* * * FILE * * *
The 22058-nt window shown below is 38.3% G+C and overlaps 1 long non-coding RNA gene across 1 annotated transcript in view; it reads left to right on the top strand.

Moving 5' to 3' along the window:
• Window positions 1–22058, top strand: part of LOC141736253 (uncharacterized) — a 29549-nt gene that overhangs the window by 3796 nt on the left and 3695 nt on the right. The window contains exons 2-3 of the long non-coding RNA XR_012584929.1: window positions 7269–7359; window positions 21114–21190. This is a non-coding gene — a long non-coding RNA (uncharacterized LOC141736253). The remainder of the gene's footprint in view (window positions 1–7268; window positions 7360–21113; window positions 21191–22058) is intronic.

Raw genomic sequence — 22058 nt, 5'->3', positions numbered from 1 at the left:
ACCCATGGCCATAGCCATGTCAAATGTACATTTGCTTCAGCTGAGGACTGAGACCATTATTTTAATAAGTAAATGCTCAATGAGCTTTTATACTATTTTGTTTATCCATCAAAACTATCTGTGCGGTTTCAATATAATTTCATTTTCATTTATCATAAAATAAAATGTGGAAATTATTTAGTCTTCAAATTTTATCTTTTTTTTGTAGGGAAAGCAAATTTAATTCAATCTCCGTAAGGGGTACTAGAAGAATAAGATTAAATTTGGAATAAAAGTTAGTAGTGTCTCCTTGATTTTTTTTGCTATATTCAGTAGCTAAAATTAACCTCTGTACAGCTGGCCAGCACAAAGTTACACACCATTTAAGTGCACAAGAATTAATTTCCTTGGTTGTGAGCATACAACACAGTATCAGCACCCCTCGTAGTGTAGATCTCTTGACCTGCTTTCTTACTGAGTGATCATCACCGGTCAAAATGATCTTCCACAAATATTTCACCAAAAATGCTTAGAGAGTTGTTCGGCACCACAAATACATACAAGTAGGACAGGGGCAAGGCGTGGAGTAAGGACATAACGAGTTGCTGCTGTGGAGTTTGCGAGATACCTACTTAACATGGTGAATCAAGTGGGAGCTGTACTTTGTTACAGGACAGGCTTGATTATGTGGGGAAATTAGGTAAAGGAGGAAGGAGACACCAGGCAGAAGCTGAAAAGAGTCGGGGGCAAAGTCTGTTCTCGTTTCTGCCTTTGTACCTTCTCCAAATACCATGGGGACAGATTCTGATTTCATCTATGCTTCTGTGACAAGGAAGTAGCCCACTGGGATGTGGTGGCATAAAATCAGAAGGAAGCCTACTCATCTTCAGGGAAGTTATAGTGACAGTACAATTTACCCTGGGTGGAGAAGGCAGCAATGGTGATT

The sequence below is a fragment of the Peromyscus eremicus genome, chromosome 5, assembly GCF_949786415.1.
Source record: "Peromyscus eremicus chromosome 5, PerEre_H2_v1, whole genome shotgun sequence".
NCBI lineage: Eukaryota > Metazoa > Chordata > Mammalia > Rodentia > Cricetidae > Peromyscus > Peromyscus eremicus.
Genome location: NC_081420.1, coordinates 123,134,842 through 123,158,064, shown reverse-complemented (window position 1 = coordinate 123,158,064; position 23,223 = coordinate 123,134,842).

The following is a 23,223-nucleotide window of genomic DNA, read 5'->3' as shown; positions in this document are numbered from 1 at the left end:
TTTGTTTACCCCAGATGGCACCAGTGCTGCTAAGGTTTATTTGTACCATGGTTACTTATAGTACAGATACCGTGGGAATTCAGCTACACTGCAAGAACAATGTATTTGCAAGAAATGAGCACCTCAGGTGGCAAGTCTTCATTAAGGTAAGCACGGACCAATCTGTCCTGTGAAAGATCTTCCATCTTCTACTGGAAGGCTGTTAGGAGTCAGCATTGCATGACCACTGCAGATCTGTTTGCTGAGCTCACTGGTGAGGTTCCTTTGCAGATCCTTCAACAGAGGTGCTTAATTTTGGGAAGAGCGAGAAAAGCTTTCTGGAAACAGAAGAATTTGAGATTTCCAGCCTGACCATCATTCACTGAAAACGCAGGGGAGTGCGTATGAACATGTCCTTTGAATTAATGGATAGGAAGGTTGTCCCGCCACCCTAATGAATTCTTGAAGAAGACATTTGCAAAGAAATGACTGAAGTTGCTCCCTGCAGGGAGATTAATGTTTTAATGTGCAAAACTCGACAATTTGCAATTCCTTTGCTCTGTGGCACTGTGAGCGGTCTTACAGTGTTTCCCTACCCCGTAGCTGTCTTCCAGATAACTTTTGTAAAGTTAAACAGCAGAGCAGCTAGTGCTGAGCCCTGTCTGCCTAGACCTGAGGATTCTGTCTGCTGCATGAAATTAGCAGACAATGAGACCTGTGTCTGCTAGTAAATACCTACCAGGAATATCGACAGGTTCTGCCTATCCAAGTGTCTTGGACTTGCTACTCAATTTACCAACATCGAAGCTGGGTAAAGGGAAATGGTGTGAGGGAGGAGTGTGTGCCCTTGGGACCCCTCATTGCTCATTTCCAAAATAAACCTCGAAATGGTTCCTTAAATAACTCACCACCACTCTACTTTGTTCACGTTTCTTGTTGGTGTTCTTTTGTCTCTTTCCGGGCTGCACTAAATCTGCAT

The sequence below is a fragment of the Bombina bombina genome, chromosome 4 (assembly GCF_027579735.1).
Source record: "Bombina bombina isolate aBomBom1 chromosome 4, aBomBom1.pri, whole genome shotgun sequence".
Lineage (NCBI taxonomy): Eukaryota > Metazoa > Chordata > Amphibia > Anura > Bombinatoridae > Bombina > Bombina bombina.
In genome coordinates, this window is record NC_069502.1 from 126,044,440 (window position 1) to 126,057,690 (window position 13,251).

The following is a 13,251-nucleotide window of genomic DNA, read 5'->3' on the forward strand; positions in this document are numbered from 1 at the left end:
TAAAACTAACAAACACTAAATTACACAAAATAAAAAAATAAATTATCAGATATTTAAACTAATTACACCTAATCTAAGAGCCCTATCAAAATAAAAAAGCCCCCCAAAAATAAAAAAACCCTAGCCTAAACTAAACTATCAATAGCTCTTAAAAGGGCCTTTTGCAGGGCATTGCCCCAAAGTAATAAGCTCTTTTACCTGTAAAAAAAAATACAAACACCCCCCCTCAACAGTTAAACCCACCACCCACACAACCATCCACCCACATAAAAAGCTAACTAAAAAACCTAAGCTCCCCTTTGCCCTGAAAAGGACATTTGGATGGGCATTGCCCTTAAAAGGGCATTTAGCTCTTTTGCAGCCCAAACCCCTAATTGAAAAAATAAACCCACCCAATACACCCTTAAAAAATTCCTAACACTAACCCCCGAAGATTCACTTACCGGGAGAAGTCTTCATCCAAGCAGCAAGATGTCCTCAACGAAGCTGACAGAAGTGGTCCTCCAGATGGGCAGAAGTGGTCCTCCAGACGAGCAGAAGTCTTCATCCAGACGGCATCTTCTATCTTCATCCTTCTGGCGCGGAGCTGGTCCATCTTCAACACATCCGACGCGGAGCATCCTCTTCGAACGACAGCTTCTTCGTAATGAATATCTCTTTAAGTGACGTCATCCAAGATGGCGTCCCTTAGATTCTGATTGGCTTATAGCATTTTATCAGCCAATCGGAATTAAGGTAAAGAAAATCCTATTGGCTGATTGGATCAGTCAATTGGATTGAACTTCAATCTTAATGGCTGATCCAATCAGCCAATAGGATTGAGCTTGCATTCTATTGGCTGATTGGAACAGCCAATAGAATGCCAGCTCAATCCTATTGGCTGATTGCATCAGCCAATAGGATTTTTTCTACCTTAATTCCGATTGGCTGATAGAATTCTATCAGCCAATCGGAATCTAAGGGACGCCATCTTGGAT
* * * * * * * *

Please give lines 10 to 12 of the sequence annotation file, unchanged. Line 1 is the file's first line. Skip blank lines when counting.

The following is a 23,223-nucleotide window of genomic DNA, read 5'->3' as shown; positions in this document are numbered from 1 at the left end:
TTTGTTTACCCCAGATGGCACCAGTGCTGCTAAGGTTTATTTGTACCATGGTTACTTATAGTACAGATACCGTGGGAATTCAGCTACACTGCAAGAACAATGTATTTGCAAGAAATGAGCACCTCAGGTGGCAAGTCTTCATTAAGGTAAGCACGGACCAATCTGTCCTGTGAAAGATCTTCCATCTTCTACTGGAAGGCTGTTAGGAGTCAGCATTGCATGACCACTGCAGATCTGTTTGCTGAGCTCACTGGTGAGGTTCCTTTGCAGATCCTTCAACAGAGGTGCTTAATTTTGGGAAGAGCGAGAAAAGCTTTCTGGAAACAGAAGAATTTGAGATTTCCAGCCTGACCATCATTCACTGAAAACGCAGGGGAGTGCGTATGAACATGTCCTTTGAATTAATGGATAGGAAGGTTGTCCCGCCACCCTAATGAATTCTTGAAGAAGACATTTGCAAAGAAATGACTGAAGTTGCTCCCTGCAGGGAGATTAATGTTTTAATGTGCAAAACTCGACAATTTGCAATTCCTTTGCTCTGTGGCACTGTGAGCGGTCTTACAGTGTTTCCCTACCCCGTAGCTGTCTTCCAGATAACTTTTGTAAAGTTAAACAGCAGAGCAGCTAGTGCTGAGCCCTGTCTGCCTAGACCTGAGGATTCTGTCTGCTGCATGAAATTAGCAGACAATGAGACCTGTGTCTGCTAGTAAATACCTACCAGGAATATCGACAGGTTCTGCCTATCCAAGTGTCTTGGACTTGCTACTCAATTTACCAACATCGAAGCTGGGTAAAGGGAAATGGTGTGAGGGAGGAGTGTGTGCCCTTGGGACCCCTCATTGCTCATTTCCAAAATAAACCTCGAAATGGTTCCTTAAATAACTCACCACCACTCTACTTTGTTCACGTTTCTTGTTGGTGTTCTTTTGTCTCTTTCCGGGCTGCACTAAATCTGCAT

The sequence below is a fragment of the Bombina bombina genome, chromosome 4 (assembly GCF_027579735.1).